I had all these portraits of women with thin, narrow faces, and conservative clothes. Their faces were too small for their bodies. The portraits were drawn flat, like German Expressionism. Dignified women, with dignified, cold demeanors. Under the hands of the women, I jabbed sewing needles into the canvas, with malformed knitting projects – crooked scarves in ecstatic colors, pirate skull and bones, and little sweaters too small for anything but dolls, or too large for anything human.
They were awful. I couldn’t stand them. They were jagged. The ideas didn’t meld together, and there was nothing I could do about it.
I sketched protoplasmic shapes, like sea creatures being born in loamy water. I painted precise, whimsical shapes. But, I didn’t just throw them onto canvasses. I shaped them into classic iconagraphic poses. Madonna and child. Mona Lisa. The Last Supper. Christ Blessing. Francis Assissi with the animals. All of these bestial, animal, water shapes, like what I had seen in the cafe, but sharper at the edges, and no colors at all – just charcoal and pencil and blank canvas.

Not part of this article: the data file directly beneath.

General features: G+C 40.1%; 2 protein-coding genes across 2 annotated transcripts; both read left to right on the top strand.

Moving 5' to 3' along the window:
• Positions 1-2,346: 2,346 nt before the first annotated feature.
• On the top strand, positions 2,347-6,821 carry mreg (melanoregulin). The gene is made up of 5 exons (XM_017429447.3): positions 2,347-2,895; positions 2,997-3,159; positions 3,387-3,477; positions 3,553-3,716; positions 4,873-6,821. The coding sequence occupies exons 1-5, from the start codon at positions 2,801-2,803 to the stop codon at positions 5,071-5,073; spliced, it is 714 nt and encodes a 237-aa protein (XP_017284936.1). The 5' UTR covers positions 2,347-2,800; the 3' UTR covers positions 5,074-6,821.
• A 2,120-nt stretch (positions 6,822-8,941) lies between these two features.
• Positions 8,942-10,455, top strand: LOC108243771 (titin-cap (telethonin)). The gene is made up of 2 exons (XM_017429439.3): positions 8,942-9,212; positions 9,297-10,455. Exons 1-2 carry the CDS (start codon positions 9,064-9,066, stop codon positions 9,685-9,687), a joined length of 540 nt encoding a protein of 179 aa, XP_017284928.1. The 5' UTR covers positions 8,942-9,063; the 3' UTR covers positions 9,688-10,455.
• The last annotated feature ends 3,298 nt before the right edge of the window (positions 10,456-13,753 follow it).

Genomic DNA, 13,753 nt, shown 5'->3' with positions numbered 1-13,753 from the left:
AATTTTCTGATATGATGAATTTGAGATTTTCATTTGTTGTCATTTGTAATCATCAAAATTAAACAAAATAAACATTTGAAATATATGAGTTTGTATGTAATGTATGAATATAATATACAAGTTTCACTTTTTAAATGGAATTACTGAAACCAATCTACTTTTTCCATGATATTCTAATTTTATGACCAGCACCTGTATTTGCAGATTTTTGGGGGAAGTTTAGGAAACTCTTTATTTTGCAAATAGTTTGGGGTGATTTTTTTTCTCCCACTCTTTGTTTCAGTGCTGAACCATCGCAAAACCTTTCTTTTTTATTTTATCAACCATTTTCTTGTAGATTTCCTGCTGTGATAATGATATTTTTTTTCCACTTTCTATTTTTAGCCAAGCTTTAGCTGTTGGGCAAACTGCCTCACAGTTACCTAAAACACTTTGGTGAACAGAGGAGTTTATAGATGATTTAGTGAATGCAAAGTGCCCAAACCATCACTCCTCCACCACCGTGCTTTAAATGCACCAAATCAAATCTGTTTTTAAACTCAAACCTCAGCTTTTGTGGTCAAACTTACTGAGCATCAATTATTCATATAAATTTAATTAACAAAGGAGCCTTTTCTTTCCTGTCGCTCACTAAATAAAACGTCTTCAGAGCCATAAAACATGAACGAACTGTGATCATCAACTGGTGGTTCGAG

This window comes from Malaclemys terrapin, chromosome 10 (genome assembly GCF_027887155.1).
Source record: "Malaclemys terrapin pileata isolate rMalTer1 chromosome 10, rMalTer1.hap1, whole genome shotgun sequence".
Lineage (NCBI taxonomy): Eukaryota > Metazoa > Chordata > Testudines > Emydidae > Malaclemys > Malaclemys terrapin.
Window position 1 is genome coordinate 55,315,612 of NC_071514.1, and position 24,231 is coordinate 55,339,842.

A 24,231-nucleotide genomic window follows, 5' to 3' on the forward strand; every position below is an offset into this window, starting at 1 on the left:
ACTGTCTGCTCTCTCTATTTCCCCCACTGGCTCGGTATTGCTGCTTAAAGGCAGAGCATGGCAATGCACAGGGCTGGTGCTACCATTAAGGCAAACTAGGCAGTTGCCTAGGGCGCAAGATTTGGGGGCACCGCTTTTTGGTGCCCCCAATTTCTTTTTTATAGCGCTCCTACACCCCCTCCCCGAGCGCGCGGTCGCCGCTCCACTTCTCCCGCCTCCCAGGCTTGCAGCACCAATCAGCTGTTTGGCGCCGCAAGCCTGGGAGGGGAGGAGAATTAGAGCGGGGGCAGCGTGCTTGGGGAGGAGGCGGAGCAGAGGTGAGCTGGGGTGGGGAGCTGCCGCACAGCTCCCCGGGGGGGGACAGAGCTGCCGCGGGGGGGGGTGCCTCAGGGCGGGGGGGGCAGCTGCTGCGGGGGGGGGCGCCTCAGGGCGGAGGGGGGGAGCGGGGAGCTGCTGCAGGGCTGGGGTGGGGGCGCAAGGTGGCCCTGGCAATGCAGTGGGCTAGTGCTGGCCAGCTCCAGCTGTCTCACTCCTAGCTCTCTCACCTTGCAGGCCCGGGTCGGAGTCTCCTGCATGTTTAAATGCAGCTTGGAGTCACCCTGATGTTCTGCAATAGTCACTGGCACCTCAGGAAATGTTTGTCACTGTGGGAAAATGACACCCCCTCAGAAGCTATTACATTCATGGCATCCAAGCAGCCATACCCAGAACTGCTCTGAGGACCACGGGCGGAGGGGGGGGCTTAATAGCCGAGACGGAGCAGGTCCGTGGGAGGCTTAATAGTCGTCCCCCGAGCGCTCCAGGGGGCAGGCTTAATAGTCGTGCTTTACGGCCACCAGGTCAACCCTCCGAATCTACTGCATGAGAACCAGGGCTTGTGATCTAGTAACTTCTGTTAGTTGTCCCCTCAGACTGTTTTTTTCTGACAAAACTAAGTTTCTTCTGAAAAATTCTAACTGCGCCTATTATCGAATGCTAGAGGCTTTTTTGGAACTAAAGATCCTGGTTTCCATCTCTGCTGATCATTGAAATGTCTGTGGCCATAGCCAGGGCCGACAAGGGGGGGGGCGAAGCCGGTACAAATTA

Describing art inside of a work of art is always strange because ultimately, you will never get to see these works of art. Arachne’s art must be spoken of, to tell her story, but you will never see it. I pause. I try to explain enough of it so you get the gist. I try to keep it short.
I think her work with knitting needles is probably really beautiful and cool. I think the protoplasmic shapes turned into icons are probably a little blah. Who knows? I’ll never see them.